Hey there, time traveller!
This article was published 27/4/2010 (2343 days ago), so information in it may no longer be current.
Many Manitobans like to play golf while others really, really like to play golf.
Players in the second category could be described kindly as enthusiasts, or harshly as fanatics.
Fitting somewhere between the two extremes are Winnipeg golfers Charlie Rogers and Dennis Wiebe who played all 125 Manitoba golf courses over an eight-year span ending in 2003.
Rogers, an air force man, and Wiebe, a teacher, met as high school students in Rivers, Man., and conceived plans for their golf odyssey years later when they again crossed paths in Winnipeg.
"We set the criteria that we would play every course in the province with grass greens and at least one par four," Rogers recalls, adding the pair were a bit above average golfers. "We sometimes played several courses a day and once completed 45 holes at five nine-hole courses in a single day. We had a heck of a good time."
Their province-wide swing took them from Clear Lake and Falcon Lake to elite Winnipeg clubs such as Pine Ridge, Elmhurst and Niakwa.
Because they liked to play different courses, they weren’t members of any of them, but they either knew members or friends of members who got them on courses and helped them achieve their goal.
"Niakwa was our 125th course and our feat was recognized at a fall banquet at the Selkirk golf club," Roger said. "It was quite an adventure."
These days Wiebe winters in British Columbia and Rogers plays less than his usual 80 games a year, although he still keeps up to date on Manitoba courses.
"Granite Hills in the Lac du Bonnet area is a good course that has come along recently," Rogers says. "There have also been improvements and expansions at Neepawa, Minnedosa and Gilbert Plains."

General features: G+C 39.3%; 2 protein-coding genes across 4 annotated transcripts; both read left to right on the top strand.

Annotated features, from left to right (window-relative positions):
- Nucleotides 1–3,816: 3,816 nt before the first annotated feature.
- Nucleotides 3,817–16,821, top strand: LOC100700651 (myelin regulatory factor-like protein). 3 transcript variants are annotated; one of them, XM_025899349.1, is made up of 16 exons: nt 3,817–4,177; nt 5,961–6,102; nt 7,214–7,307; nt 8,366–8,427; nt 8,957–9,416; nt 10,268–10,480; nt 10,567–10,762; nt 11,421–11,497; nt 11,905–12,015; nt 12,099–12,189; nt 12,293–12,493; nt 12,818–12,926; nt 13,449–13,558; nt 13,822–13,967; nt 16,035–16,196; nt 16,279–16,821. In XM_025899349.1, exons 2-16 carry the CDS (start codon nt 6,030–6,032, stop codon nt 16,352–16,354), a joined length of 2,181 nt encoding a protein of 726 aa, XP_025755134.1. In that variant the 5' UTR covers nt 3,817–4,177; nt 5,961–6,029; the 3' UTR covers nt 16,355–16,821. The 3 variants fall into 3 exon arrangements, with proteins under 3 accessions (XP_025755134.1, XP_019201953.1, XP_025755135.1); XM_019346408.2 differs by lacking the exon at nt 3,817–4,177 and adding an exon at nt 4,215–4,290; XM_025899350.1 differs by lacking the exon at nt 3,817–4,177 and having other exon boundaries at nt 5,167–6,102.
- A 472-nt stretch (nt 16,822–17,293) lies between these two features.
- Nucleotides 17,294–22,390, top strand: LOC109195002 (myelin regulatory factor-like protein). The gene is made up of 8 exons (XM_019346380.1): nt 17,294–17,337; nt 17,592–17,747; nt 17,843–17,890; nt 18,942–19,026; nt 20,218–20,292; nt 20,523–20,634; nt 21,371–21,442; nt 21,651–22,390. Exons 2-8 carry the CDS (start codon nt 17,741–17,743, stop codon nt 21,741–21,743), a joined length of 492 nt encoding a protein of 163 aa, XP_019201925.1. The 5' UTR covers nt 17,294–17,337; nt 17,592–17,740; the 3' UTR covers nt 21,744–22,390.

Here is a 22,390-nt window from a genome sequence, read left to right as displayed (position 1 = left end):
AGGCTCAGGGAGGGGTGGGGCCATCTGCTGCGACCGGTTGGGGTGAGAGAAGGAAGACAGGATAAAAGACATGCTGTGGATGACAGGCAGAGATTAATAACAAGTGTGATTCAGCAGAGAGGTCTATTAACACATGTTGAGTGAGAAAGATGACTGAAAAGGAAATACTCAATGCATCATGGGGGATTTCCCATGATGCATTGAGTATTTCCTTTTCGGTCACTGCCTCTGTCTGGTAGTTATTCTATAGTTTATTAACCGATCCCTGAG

Another super golf enthusiast is Ab McDonald, the Winnipegger best known for his pro hockey exploits with the Montreal Canadiens, Chicago Black Hawks, St. Louis Blues and Winnipeg Jets.
He has played as many as 100 games a summer at 50 different courses throughout the province.
"Manitoba has a lot of beautiful and unique courses," McDonald says, citing Granite Hills, Hecla, Gimli’s Links at the Lake, Steinbach, St. Charles and Niakwa as being among the most memorable.
He has also golfed widely in the United States, playing rounds at such U.S. Open sites as Oakland Hills in the Detroit area and the Medinah Country Club in Chicago.
"I still go to Chicago every year for the Black Hawk alumni tournament," he says.
Cam Marsland, meanwhile, has put on hold his ambition to emulate Rogers and Wiebe by playing every course in the province.
He and his golfing buddies had crossed off 48 from their list two years ago when Marsland became extremely busy with his new duties as CEO of Selkirk’s Betel personal care home.
"Since then, I’ve only added one or two more courses," says the avid golfer who shoots in the high 80s or low 90s. "I think Granite Hills is really spectacular and I also like Minnewasta at Morden. But further discoveries are pretty much in waiting as an item on my bucket list."
While some golfers try to play every course, others are fixated on playing every day.
Three golfers personifying this near obsession are course superintendent Rick Trottier and members Ruth White and Karen Bishop of the Netley Golf and Country Club in Petersfield.
Trottier’s daily routine is to look after his maintenance duties, then give golf lessons and play nine holes in the twilight. He has little travel to get to work because he lives all summer in a converted school bus trailer parked behind one of the holes.